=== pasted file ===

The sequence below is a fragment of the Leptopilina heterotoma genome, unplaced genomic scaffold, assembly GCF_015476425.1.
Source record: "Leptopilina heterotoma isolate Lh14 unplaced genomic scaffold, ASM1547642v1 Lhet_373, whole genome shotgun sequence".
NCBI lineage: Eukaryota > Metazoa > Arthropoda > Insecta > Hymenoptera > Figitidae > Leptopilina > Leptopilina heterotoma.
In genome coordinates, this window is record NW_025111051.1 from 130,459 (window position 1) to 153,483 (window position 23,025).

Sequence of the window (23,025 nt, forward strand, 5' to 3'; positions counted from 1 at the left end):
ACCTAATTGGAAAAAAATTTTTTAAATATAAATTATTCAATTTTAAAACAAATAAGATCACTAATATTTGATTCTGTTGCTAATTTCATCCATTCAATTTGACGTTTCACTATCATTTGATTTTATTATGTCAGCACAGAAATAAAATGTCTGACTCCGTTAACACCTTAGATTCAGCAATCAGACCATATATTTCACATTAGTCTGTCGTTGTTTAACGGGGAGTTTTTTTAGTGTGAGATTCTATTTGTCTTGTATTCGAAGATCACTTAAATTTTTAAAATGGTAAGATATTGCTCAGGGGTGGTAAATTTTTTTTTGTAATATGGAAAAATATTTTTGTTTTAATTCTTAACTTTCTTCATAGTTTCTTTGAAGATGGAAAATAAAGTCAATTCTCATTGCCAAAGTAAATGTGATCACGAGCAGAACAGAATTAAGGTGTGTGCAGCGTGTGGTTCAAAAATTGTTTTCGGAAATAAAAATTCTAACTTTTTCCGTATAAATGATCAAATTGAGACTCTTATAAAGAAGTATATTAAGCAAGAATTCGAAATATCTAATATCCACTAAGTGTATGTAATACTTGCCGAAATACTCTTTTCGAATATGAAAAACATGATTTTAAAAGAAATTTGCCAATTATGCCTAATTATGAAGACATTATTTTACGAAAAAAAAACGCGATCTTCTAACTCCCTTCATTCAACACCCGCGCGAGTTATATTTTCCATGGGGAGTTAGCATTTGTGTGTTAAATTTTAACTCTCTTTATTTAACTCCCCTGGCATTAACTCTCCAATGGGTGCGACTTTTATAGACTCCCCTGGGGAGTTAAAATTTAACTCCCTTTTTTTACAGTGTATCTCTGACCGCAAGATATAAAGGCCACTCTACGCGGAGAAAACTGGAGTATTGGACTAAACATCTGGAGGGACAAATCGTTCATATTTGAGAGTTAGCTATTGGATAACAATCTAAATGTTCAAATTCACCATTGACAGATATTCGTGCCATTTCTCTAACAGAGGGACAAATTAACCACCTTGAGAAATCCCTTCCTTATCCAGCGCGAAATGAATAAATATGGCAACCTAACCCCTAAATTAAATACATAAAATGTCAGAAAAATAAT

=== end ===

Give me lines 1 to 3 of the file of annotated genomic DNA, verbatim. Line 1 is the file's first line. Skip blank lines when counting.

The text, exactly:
The sequence below is a fragment of the Leptopilina heterotoma genome, unplaced genomic scaffold, assembly GCF_015476425.1.
Source record: "Leptopilina heterotoma isolate Lh14 unplaced genomic scaffold, ASM1547642v1 Lhet_373, whole genome shotgun sequence".
NCBI lineage: Eukaryota > Metazoa > Arthropoda > Insecta > Hymenoptera > Figitidae > Leptopilina > Leptopilina heterotoma.